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Journal Journal: My Problem With The War

Everybody seems to be talking about the war, so let's start somewhere else.

If you've ever read any report on Taiwanese politics on cnn.com, chances are you'll see a line like "China regards Taiwan as a renegade province". The truth is, of course, a bit more nuanced.

Taiwan was a territory of the Ching (Qing) Dynasty, which lasted for about three centuries ending in the early 1900s. It has not always been considered a part of Ching, and in fact housed remnants of the previous Ming Dynasty for many years. It was an unadministered island occupied by rebels, and later collected into the Ching Dynasty. Still later, after losing a war with Japan, Taiwan was given to Japan.

The Japanese occupation of Taiwan lasted until the end of WWII, when it was given back to the Republic of China, headed by the Nationalist government. In 1949, the Nationalist government finally lost the civil war against the Communists, and retreated to Taiwan.

The Nationalist government has governed Taiwan continuously, since 1949. It has recently democratized a great deal, and now enjoys free elections. The Communists created a new country, called the "People's Republic of China".

So how is Taiwan a "renegade province"? The first concept to understand is that Beijing considers a greater "China" than itself. That is, Beijing feels that it inherited the rights to all of "China", including Taiwan. Any elements of "China" not under its control is, therefore, renegade.

Before I bore you any more, here's the point. The PRC government has never governed Taiwan for a single day. Its claim is based on a greater concept of nation than anybody accepts, because the definition is unlimited. Along the same lines of reasoning, Beijing should be able to claim territories conquered by Genghis Khan, which extends to Vienna or so. Beijing, of course, doesn't actually extend its claim that far, only far enough to include Taiwan.

In other words, Beijing isn't interested in logical argument. It has defined what Taiwan is, and its power ensures that the definition sticks.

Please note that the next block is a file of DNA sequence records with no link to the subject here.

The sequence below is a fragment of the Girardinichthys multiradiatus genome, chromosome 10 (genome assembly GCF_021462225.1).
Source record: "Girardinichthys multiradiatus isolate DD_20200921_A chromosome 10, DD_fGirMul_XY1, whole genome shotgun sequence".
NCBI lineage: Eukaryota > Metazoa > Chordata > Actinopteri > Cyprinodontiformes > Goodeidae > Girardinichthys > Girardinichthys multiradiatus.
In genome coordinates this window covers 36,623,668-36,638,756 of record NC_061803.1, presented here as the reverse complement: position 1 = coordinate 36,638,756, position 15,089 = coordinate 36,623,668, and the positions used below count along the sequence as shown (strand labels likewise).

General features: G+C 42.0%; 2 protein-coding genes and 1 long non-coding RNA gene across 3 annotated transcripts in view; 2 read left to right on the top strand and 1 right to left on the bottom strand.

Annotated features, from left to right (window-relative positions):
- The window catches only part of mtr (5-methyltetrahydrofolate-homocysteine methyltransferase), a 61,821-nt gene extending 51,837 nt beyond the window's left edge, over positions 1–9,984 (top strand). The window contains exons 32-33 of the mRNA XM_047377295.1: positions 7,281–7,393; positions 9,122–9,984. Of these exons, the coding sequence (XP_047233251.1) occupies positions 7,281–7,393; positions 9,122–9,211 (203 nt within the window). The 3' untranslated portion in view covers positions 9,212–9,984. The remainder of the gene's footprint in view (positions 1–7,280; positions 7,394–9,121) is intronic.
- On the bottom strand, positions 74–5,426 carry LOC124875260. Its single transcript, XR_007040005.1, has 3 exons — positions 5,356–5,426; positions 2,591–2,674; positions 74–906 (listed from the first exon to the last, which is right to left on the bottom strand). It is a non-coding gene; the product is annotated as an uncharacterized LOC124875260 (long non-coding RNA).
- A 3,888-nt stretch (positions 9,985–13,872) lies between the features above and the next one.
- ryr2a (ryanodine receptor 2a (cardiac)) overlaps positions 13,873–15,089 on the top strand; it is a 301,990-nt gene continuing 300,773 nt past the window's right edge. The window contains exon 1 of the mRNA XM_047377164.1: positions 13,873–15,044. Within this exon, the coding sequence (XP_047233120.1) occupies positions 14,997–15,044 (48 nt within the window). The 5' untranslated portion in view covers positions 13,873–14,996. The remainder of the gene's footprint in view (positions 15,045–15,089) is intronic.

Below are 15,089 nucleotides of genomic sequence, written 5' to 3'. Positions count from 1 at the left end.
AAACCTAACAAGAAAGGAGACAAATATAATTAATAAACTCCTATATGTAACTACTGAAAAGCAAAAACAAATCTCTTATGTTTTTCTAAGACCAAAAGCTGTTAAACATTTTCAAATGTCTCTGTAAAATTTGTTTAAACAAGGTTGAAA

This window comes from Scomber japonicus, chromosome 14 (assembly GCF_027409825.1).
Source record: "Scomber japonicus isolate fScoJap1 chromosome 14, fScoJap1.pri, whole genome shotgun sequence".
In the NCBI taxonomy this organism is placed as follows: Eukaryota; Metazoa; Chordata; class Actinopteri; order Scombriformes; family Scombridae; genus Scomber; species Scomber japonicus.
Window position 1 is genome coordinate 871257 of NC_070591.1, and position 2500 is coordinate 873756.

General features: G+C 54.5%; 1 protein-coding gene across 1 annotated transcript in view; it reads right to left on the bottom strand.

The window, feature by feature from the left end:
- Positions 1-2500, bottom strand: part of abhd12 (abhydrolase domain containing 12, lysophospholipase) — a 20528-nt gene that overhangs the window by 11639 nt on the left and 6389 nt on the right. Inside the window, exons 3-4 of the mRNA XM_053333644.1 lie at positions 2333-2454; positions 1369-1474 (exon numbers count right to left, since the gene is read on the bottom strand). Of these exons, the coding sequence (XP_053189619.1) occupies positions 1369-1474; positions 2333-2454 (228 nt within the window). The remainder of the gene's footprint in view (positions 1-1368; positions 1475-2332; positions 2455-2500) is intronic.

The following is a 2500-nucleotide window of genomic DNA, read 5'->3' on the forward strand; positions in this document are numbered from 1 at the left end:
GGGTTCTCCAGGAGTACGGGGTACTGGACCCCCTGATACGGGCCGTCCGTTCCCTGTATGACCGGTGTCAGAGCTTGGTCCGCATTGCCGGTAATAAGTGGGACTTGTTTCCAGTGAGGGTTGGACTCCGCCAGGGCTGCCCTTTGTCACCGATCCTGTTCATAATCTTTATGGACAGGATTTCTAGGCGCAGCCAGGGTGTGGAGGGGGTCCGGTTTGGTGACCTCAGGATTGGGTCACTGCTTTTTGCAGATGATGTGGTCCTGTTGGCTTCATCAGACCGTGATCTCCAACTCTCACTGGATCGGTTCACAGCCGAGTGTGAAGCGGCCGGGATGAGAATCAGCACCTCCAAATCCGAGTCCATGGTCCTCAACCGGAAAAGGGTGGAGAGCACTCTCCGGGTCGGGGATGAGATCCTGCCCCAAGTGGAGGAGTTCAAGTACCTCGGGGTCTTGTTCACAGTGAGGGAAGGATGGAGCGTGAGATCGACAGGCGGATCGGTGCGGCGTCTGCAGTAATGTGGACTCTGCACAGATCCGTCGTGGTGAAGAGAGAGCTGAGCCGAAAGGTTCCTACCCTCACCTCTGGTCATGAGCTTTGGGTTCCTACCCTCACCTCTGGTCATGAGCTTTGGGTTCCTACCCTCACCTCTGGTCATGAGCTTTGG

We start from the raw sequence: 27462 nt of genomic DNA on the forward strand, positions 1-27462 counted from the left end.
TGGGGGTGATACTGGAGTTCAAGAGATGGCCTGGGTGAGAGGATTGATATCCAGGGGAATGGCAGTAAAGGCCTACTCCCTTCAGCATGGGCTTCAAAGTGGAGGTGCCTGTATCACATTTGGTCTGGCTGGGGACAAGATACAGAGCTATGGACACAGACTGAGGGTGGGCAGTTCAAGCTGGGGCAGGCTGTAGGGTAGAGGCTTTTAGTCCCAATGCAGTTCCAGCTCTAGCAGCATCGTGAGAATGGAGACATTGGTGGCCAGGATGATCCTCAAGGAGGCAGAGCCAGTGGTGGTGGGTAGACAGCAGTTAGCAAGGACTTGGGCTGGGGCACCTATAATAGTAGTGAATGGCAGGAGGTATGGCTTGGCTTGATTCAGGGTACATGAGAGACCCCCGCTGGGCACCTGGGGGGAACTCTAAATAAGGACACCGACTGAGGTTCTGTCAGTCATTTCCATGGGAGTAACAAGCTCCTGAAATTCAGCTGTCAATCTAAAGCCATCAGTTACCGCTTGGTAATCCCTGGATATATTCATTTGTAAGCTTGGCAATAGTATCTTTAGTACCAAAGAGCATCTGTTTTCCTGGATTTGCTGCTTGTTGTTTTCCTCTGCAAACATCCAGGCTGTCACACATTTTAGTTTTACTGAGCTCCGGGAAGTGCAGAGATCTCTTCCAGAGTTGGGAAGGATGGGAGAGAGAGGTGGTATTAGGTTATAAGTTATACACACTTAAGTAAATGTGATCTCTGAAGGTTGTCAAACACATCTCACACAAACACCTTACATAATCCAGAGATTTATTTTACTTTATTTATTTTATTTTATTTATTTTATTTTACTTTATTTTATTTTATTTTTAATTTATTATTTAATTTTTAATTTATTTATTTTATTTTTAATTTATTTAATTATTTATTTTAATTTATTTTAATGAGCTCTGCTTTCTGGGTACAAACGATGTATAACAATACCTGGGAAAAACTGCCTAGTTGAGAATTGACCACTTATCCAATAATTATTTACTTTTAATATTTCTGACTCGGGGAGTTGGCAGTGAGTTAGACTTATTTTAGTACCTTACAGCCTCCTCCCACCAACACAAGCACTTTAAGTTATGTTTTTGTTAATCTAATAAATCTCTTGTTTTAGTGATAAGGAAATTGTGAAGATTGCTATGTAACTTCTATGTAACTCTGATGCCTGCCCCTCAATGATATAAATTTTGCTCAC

How does this relate to the war? After 9/11, the Bush government seized a most important power - the power to define. Who is a "terrorist"? Who is an "enemy combatant"? Who is a "prisoner of war"? Who is part of an "axis of evil"? Who is "evil"?

The old definition of a terrorist is political (or perhaps religious) motive. Somebody who hijacks a plane for money is a kidnapper; somebody who hijacks a plane to broadcast the "plight of his people" or to demand the release of comrades is a terrorist. Today, a terrorist is one who targets civilians. This conveniently ignores the indisputable fact that the United States targeted Japanese civilians in Hiroshima and Nagasaki with weapons of mass destruction. Does that make the US a terrorist organization?

The nonsense of "enemy combatant" versus "prisoner of war" should be plainly obvious. POWs are people captured in a war. Was the campaign in Afghanistan a war? Were the people captured there?

Which brings us to the most dangerous word: "evil". Evil is something every good person must combat. Evil is something good people must leave no room for. There is no negotiating or compromise with Evil. Never mind that by inference, those who combat Evil are the Good.

Because Saddam Hussein is "evil", he can be judged by what he is "likely" to do in the future with WMDs that he may not yet have. What about all the other nuclear powers? Pakistan has nuclear weapons, and is even a Muslim country. Why are they not "likely", at some undetermined time in the future, to use them against the US?

"Weapons of Mass Destruction" is another clever definition. It collectively refers to nuclear, biological, and chemical weapons. It neglects the fact that biological and chemical weapons have never been usable to inflict the kinds of casualties that nuclear weapons can. It's basically impossible to cause death in the millions with B and C weapons, while it's relatively trivial with nuclear weapons. Why are the three lumped together? Well, you'd lump them together too if you had nukes.

I have no problem with war. War is sometimes inevitable, and sometimes just. What I have a problem with is powerful entities using definitions to selectively pursue their own interests. The US wants to invade Iraq because it's "evil"? Fine, define "evil" clearly, and invade everybody who fits that bill. China wants Taiwan "back"? Fine, claim every territory that a "Chinese" government ever held.

When you can be selective with its application, it's not really a principle.

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